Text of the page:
Current Pharmaceutical Biotechnology

Zeno Foldes-Papp
Visiting Professor of Medical Biochemistry
HELIOS Clinical Center of Emergency Medicine
Department for Internal Medicine
Alte-Koelner-Strasse 9
D-51688 Koeln-Wipperfuerth
Germany

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Subjective Well-being of Patients with Schizophrenia as a Target of Drug Treatment

Author(s): E. Karamatskos, C. Mulert, M. Lambert and D. Naber

Affiliation: Department of Psychiatry and Psychotherapy, University Medical Center Hamburg-Eppendorf, Martinistr. 52, D-20246 Hamburg, Germany.

Keywords: Schizophrenia, subjective well being, reward system, antipsychotic agents, "extrapyramidalmotor symptoms", syndrome, antipsychotics, eurotransmitters, therapeutic, long-term prognosis, treatment strategies, ventral striatum

Abstract:

An important development within the last decades is the consideration of the patient's perspective and the acknowledgement that the majority of patients are able to judge their state of well-being. Several self-report scales such as the “The Subjective Well-being under Neuroleptics Scale” (SWN) have been established. Additionally to their beneficial impact, current antipsychotics have considerable limitations. Antipsychotic-related side effects, such as extrapyramidalmotor symptoms, weight gain and obesity, apathy and anhedonia have an important influence on the patient’s wellbeing. Evidence suggests that the so-called neuroleptic-induced deficit syndrome under antipsychotics might be caused by the inhibition of the dopaminergic reward system. A reduced activation of the ventral striatum, including the nucleus accumbens is associated with negative symptom severity. Second-generation antipsychotics (henceforth SGA) block striatal D2 receptors less and show a weaker binding to D2 receptors, have interactions with several other neurotransmitters and inhibit to a lesser degree the reward functions compared to first-generation antipsychotics (henceforth FGA). This may support the reduction of negative symptoms, contributes to a higher subjective well-being, a better medication adherence and thereby an improved therapeutic outcome. The involvement of the patient and the consideration of his/her subjective wellbeing will be a major aspect in the development of new treatment strategies in schizophrenia and has a significant impact on the adherence and the long-term prognosis.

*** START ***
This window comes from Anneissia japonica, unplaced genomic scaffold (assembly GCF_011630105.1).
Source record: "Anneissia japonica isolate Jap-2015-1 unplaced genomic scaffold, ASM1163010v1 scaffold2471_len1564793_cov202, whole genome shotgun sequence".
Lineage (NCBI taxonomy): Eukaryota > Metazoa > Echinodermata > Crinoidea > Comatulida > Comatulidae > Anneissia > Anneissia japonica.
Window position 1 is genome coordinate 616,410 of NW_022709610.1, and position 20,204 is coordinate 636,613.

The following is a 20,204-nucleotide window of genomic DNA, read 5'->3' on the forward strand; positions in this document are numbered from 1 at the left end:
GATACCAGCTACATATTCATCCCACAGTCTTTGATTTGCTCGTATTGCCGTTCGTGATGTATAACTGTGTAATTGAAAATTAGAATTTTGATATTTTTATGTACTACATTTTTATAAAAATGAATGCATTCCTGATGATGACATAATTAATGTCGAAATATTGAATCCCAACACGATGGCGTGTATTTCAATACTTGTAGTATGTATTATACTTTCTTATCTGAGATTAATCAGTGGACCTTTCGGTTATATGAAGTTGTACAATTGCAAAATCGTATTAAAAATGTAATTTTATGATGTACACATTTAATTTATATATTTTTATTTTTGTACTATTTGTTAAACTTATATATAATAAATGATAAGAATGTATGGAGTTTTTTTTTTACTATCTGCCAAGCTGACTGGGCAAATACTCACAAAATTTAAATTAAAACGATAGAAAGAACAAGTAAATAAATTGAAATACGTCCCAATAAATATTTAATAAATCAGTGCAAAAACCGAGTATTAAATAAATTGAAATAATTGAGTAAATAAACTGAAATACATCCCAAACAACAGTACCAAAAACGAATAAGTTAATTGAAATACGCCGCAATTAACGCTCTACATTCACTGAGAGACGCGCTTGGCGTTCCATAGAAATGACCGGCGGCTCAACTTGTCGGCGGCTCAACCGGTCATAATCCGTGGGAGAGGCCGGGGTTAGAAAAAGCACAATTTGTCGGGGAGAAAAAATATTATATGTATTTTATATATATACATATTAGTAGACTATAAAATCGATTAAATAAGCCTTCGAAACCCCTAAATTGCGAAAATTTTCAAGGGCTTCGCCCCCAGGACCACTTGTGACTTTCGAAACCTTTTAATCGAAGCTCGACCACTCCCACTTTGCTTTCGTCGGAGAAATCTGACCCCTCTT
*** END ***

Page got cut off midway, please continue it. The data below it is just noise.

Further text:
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Article Details

VOLUME: 13
ISSUE: 8
Page: [1490 - 1499]
Pages: 10
DOI: 10.2174/138920112800784862